The current rash of cautious ignorant optimism is so very reminiscent of the period right after Bear Stearns in 2008. Ben Bernanke as late as June 2008: "The risk that the economy has entered a substantial downturn appears to have diminished over the past month or so." Janet Yellen said, “the strong incoming data on spending eased my fears that we are in or are approaching a recession regime” before expressing confidence in rate hikes starting in December 2008! The mainstream takes the absence of further liquidation as if there will be no more liquidations when in fact the likelihood of more of them only rises the more they are artificially “contained.”
Never before have central bankers done so much to achieve so little... and yet they continue to propagandize more of the same...
Liquidity Problems? Deutsche Bank Offers 5% Yields If Depositors Lock Up Their Money For Three MonthsSubmitted by Tyler Durden on 05/14/2016 21:53 -0400
We were surprised to find that in a promotional offer by Europe's biggest (and by many accounts most insolvent) bank, Germany's Deutsche Bank is not only not rushing to penalize depositors, on the contrary it is offering its Belgian clients a 5% gross return for new €10,000 - €50,000 deposits if this money is locked up for the next three months. The offer is only valid for the next 40 days, until June 24.
On March 10, 2016 when the ECB announced the biggest expansion to quantitative easing in European history, when it shocked the market by announcing not only a reduction in its negative rate and expansion in the TLTRO program, but also the launch of a corporate bond monetization program.Well maybe not "shocked" the market, because as Bloomberg writes, ECB board members met with representatives of banks and investment managers including Goldman Sachs, BlackRock, Credit Suisse and Moore Europe Capital Management in February, just days before the ECB's March 10 announcement.
Another week goes by and another gaggle of Fed guffaws pukes out the same old 'we are data-dependent' meme, the same old 'everything is on track' narrative, and the same old 'bonds are wrong, stocks are right' idiocy. Do they not see what this constant nonsense has done to Kuroda and The Bank of Japan's credibility - propagandizing in the face of overwhelming facts. In order to help those who just can't seem to shake off the "well The Fed said it so it must be true" denial pysche, we offer the following chart...
XOM is trading as a Bond in this yield chasing QE inspired Central Bank World, and FB is your classic momentum stock
What we’re looking at is going to be much more serious than any past crisis, partly because America has already evaporated, like the morning haze on a hot summer's day. You're not in Kansas anymore. Kansas isn't in Kansas anymore.
We have deviated so far from free markets at this point that even the top financial minds no longer have any understanding of what is meant by capitalism. It must be true, for anyone who understands capitalism could never have published such a letter. The logic in Mr. Gross’s argument is beyond invalid, in fact, it is so ludicrous it borders on insane. We mean this quite literally...
The biggest concern for China, and the world, is that now that China's credit impulse is gone, it means that the it is only a matter of time before the impetus behind Chinese, and global growth, evaporates as per the timeline persented in the following Goldman chart, which explained the surge in Q1 economic activity, and which now anticipates a steep slowdown in the second and subsequent quarters unless China manages to stoke its unsustainable credit growth once again.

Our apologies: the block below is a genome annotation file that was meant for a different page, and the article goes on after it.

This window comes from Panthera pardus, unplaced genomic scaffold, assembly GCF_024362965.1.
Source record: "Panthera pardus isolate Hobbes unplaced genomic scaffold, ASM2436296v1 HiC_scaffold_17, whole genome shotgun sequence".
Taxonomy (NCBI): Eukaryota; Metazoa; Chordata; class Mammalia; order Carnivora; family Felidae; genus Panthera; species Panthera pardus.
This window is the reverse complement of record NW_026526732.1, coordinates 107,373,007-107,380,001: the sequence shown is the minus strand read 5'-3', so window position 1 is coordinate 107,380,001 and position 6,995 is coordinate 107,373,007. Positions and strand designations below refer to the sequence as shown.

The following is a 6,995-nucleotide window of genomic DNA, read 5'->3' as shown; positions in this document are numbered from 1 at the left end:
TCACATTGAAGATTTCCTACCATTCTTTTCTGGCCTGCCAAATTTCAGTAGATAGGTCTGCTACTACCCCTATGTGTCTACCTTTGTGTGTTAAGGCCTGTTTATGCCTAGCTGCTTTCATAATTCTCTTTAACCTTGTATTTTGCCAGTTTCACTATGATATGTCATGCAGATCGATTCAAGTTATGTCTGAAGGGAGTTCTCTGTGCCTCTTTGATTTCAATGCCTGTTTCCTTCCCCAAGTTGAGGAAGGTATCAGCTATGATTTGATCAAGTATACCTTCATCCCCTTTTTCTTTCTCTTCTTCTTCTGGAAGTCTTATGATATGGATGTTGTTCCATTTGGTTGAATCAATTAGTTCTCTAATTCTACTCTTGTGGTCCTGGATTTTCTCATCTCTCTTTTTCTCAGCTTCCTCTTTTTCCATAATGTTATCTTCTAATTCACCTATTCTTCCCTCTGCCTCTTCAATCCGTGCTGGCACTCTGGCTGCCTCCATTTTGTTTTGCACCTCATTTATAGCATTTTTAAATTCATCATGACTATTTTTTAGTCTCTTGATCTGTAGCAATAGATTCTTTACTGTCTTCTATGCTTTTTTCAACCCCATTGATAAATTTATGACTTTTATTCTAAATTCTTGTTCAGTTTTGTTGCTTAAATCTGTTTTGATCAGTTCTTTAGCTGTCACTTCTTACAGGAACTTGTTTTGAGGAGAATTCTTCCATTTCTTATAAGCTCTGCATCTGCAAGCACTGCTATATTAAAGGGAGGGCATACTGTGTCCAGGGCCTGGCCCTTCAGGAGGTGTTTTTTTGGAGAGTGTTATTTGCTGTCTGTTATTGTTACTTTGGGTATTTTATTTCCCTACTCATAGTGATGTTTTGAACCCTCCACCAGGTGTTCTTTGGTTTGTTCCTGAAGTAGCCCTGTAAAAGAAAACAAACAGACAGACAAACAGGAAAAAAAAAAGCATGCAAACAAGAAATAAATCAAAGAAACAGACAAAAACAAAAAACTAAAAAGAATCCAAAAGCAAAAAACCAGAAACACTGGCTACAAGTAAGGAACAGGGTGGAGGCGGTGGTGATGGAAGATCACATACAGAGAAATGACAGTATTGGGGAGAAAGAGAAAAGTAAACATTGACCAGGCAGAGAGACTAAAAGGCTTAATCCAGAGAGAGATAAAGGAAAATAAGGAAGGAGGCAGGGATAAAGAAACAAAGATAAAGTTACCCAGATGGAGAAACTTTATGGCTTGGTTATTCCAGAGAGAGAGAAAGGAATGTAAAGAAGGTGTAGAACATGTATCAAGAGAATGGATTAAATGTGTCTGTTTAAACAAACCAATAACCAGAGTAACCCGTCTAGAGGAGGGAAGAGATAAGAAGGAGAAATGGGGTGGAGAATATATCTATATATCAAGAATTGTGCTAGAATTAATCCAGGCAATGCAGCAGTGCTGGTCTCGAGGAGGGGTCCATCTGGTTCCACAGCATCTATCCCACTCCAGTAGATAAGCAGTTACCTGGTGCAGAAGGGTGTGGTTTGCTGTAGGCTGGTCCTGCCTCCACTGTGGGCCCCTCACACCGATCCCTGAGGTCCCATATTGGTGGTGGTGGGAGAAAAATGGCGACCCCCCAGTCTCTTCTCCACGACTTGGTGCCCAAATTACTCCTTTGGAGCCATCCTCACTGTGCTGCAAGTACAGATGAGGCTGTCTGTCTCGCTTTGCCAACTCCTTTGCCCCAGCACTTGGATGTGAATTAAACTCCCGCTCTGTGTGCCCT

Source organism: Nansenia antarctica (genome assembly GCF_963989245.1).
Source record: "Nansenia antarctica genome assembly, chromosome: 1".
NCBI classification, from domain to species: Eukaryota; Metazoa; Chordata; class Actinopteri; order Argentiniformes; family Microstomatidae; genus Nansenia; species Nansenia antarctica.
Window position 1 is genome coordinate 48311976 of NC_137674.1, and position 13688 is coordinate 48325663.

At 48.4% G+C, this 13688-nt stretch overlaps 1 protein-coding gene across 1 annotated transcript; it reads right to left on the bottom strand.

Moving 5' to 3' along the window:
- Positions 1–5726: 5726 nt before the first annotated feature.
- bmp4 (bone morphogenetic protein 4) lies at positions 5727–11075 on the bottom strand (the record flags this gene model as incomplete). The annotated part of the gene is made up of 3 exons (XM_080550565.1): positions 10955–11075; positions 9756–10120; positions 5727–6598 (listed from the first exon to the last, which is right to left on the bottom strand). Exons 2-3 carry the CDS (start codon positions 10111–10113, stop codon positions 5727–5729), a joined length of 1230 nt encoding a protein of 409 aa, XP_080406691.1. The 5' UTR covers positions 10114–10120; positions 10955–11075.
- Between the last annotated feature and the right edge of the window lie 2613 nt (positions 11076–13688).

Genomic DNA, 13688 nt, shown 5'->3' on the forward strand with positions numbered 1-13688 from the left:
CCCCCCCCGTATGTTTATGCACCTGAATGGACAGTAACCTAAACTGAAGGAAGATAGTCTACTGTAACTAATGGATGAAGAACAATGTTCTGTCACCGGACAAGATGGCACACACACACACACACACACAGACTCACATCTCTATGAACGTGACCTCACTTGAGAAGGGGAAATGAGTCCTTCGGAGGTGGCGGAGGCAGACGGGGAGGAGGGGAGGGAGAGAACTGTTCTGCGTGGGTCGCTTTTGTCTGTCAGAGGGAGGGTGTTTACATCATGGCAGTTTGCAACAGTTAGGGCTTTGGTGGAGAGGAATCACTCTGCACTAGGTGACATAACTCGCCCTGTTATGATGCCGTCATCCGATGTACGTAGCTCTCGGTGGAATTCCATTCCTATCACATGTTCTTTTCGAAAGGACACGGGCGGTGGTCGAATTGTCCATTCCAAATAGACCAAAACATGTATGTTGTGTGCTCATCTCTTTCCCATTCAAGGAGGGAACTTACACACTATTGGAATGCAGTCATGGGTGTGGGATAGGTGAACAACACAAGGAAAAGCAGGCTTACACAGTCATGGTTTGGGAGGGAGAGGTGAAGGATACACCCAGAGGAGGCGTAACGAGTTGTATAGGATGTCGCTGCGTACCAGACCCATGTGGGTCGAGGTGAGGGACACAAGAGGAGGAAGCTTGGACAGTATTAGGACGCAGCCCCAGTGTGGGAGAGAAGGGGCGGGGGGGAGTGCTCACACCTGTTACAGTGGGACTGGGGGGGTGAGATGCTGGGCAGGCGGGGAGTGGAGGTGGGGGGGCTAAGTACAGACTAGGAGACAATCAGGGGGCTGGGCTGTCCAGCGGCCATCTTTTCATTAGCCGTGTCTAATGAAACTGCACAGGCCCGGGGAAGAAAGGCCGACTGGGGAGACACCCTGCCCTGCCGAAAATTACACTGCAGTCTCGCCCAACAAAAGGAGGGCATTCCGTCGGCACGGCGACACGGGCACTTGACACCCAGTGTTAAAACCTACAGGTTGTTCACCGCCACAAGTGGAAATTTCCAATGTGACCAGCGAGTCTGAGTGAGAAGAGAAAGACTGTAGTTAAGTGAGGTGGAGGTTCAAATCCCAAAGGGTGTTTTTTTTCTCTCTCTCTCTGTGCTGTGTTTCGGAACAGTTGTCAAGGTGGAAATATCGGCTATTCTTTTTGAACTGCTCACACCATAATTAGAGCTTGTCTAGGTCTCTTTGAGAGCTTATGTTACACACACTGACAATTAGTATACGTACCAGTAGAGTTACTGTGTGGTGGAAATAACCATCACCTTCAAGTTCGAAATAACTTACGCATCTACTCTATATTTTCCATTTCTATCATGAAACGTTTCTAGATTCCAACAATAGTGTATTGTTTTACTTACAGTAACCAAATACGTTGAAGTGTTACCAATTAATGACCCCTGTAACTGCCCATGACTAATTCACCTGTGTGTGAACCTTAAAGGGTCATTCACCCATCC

Gundlach told Reuters that the with the S&P500 rangebound around 2,050 for some time, "it's tough to get much of a rally off of price-to-earnings this high with earnings falling and the Fed itching to tighten with GDP growth already projected to decline," he said. In keeping with his recent skepticism, he said that his forecast on the market remains a gloomy one: "I'm sticking with my '2 percent upside and 20 downside' prediction on U.S. stocks.... it's working, I can see it going to 1,600."
One recurring question over the past few weeks has been "who is buying" stocks in a world in which not only the smart money, but everyone else too is selling. The latest Lipper data will not provide the answer because as BofA reports, in the latest week there was another $7.4bn in outflows (the 5th straight week) driven by $4.8bn in mutual fund outflows and $2.7bn ETF outflows, leading to a $44bn equity exodus past 5 weeks, which as Michael Hartnett points out is the "largest redemption period since Aug’11", or when the US downgrade sent US stocks into a bear market tailspin.
Global stocks have started Friday the 13th on the wrong foot, with not only Hong Kong GDP unexpectedly tumbling by 0.4%, the worst print in years while retail sales fell for a thirteenth straight month in March, the longest stretch since 1999 as the Chinese hard landing spreads to the wealthy enclave, but also following a predicted collapse in Chinese new loan creation, which will reverberate not only in China but around the globe in the coming weeks. The latest overnight drop in the Yuan hinted that should the recent USD strength continue, China will have no choice but to repeat its devaluation from last summer and winter.
Unpersuaded by either the plight of the pensioners or the prospect of business growth in Arizona, Ducey vetoed gold. This is his second time to shoot down gold.